One popular method of balance sheet reporting format for agriculture is to break up assets into current, intermediate, and long term categories. Current assets are those items that will be turned into cash in the next 12 months, like grain inventory for sale or actual cash in a bank account. Intermediate assets are those items that will be turned into cash in the time frame of 13-120 months. Long term assets are those that are more permanent in nature and generally will not be turned into cash until after 10 years. Liabilities are judged in the same manner with short term liabilities-those items that are paid within the next 12 months, intermediate liabilities are debts that are paid between 12-120 months, and long term liabilities are those with longer maturities.
Oftentimes the purpose of dividing up the balance sheet in these parts is to see if the debt structure lines up with the term of the asset. I.e. you would not want to fund farm ground on a note with a maturity of under a year! Many analysts will find it useful to comparing short, intermediate, and long term assets with liabilities of the same maturity to see if the financing structure is correct.
There has always been some challenges with determining what is “intermediate”. Many will put equipment in the intermediate category. Yet most farmers I grew up with owned the same tractor for decades! I can attest to an affinity I had with my old 1940s Ford 8 N. What a piece of machinery! Anyway, the ag credit departments I have worked in took a more conservative approach and only left items such as breeding stock or seed that was used for the next year’s crop in the intermediate category.
The Farm Financial Standards Council (FFSC) sets the standard for accounting principles for farm and ranch accounting. In their January 2014 update of the Financial Guidelines for Agriculture, the FFSC sets standards for balance sheet formats. At a minimum they recommend both assets and liabilities be divided into current and non-current categories. The non-current balance sheet assets should contain at a minimum divisions by machinery and equipment, breeding livestock, buildings and improvements, and land. Other non-current asset accounts such as investments in capital leases, cooperatives, or other entities may also be used. With smaller farmers, we often see personal assets on this side of the sheet. At a minimum, the liability side should be split between real estate debt and other notes payable that are non-real estate related.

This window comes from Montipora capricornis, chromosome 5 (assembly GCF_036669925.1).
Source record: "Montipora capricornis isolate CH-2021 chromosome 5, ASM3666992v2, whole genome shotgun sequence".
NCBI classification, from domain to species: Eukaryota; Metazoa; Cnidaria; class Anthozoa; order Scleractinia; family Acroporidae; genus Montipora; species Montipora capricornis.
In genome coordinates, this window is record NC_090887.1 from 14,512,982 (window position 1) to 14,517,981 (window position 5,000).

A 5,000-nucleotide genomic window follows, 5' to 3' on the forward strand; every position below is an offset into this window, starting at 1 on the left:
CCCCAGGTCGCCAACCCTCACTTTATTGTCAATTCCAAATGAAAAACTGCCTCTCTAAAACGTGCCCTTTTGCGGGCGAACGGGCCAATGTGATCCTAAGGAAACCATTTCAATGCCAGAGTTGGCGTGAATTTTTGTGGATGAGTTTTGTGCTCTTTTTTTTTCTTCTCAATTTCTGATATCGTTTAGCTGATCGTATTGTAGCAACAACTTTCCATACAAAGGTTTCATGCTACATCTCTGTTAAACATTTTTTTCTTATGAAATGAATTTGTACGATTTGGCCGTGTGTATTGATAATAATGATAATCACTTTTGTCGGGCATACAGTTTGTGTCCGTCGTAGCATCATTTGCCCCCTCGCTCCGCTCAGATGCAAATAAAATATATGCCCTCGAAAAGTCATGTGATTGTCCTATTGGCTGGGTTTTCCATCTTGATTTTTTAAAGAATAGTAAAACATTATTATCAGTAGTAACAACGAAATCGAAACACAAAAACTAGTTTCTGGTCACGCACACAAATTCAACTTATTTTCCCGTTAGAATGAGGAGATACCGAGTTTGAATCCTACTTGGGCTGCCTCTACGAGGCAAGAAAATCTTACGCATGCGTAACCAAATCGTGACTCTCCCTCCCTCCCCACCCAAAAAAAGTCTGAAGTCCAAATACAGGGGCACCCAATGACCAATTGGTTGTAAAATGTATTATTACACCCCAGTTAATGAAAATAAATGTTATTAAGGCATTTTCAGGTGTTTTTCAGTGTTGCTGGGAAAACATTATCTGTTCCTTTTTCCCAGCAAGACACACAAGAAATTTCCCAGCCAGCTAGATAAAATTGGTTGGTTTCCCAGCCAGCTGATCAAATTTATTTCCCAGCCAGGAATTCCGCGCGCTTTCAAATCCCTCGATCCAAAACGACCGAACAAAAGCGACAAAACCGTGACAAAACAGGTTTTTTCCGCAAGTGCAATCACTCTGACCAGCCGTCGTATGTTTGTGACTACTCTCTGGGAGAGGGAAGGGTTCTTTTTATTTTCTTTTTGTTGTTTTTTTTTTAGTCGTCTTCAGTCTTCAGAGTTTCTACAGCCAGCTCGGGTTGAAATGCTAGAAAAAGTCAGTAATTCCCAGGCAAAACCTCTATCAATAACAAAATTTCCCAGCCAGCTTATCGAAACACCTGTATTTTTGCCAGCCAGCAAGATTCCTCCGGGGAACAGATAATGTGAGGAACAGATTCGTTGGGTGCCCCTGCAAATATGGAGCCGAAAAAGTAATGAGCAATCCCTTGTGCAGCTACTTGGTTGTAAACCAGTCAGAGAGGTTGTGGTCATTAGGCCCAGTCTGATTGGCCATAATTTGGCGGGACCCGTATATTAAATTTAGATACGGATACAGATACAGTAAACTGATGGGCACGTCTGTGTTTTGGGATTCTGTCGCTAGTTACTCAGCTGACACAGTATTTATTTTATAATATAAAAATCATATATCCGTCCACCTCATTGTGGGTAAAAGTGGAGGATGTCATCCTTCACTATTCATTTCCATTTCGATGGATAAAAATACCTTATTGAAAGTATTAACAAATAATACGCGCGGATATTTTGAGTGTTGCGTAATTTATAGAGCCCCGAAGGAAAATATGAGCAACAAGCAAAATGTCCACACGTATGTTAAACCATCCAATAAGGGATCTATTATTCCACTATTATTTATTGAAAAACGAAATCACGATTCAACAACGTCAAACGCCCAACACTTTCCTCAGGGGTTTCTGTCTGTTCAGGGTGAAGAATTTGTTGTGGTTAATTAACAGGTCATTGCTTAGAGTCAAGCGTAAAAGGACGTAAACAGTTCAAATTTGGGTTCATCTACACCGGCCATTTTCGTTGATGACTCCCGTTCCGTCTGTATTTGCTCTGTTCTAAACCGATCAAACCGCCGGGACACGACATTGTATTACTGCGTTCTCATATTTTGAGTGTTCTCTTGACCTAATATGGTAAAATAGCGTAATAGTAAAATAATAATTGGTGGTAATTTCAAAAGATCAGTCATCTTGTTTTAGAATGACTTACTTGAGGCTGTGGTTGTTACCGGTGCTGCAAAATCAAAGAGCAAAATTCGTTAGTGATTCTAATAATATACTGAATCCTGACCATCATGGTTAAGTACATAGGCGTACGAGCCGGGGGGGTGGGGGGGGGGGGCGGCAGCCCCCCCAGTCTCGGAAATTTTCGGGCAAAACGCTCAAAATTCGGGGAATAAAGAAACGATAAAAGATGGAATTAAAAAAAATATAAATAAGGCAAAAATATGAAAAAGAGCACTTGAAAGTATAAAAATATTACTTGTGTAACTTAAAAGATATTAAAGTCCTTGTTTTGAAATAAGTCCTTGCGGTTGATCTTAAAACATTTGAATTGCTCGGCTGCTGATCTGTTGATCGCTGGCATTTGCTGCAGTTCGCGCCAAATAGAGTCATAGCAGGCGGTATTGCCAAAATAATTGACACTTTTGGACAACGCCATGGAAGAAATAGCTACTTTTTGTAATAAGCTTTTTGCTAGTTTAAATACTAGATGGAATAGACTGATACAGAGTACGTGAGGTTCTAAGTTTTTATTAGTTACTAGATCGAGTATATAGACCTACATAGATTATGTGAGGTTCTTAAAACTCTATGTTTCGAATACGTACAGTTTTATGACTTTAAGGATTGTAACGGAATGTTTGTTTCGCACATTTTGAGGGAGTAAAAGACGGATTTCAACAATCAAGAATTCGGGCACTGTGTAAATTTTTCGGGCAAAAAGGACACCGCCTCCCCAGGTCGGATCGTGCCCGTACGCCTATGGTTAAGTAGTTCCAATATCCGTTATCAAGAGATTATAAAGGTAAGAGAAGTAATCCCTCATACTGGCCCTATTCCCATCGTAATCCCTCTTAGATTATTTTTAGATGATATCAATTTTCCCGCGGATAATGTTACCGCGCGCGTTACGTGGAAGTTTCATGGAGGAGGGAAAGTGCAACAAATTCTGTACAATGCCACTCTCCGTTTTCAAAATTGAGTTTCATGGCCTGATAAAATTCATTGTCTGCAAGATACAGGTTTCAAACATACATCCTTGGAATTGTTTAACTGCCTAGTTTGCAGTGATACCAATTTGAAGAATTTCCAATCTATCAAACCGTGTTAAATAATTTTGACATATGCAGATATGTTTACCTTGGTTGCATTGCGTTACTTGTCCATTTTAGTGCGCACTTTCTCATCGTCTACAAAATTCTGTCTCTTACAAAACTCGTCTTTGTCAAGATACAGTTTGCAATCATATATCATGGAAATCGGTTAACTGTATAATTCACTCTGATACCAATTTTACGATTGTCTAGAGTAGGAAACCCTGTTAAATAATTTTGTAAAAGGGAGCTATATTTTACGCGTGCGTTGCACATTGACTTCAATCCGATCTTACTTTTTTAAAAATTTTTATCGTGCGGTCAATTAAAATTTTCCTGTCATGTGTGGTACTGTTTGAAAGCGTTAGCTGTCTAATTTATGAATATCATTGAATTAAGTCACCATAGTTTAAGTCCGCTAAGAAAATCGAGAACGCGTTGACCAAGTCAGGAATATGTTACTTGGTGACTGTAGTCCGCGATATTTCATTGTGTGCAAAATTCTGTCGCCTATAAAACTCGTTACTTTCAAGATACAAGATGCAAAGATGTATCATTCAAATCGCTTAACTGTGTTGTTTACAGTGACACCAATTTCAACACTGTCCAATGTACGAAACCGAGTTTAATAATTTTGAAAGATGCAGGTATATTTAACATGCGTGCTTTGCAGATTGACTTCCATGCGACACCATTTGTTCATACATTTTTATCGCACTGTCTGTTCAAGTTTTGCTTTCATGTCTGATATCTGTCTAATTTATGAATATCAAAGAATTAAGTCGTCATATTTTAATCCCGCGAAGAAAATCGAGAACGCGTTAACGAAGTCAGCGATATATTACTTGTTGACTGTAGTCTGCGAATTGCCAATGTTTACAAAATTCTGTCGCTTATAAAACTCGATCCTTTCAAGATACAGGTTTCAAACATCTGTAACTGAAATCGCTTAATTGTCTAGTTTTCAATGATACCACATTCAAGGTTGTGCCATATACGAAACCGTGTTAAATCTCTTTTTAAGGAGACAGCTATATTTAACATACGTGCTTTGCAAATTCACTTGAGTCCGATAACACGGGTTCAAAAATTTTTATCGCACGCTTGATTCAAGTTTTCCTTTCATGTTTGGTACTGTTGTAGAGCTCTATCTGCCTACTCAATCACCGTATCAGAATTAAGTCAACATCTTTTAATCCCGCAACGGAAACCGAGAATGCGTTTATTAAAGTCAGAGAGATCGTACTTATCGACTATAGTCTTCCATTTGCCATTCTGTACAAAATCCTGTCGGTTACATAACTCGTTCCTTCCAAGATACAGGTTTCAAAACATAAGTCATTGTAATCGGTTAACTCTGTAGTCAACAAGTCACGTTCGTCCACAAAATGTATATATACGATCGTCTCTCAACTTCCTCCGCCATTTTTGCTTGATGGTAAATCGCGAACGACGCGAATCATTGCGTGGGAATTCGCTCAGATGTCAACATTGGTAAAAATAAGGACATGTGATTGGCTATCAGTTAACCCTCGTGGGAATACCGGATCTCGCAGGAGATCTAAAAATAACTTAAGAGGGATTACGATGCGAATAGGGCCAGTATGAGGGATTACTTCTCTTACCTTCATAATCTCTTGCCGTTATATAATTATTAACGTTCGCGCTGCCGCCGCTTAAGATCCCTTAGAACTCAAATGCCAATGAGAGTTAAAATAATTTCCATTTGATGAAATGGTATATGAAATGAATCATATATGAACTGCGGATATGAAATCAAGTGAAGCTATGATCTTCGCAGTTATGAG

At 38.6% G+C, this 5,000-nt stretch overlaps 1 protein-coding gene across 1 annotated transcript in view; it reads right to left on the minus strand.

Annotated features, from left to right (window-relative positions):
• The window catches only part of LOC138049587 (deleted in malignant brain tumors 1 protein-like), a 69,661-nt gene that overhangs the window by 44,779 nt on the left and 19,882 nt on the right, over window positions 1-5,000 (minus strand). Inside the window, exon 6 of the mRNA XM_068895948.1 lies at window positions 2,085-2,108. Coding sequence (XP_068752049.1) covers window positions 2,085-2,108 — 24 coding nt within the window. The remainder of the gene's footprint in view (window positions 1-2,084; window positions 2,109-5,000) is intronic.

The new FFSC standards advise the removal of the intermediate asset and liability category, thus leaving the only division among assets and liabilities as short and long term. The Council does recommend that a structure of overall financial analysis should include a study of the current and proposed farm debt structure to see if it is applicable to the assets being funded. The intermediate/long term categories do not add substantively to an analyst’s ability to perform their analysis. FFSC also contends that as diversification in the types of holdings and financing terms grows, it is difficult to accurately determine what is intermediate and what is long. An example here is a real estate loan with a balloon in five years. Should that be classified as intermediate because of the maturity or long term because of the asset? The intermediate/long term classification also forces certain liabilities such as deferred taxes and personal liabilities into categories that are not meaningful.
Because of these reasons, the FFSC believes that moving away from the popular three category sheet is necessary. They do believe that going back to the three category sheet is acceptable in cases where the preparer believes the categories are very well defined and that the division provides meaningful information. In the majority of other cases, the current/non-current split with the proper divisions among non-current assets as mentioned above is most appropriate.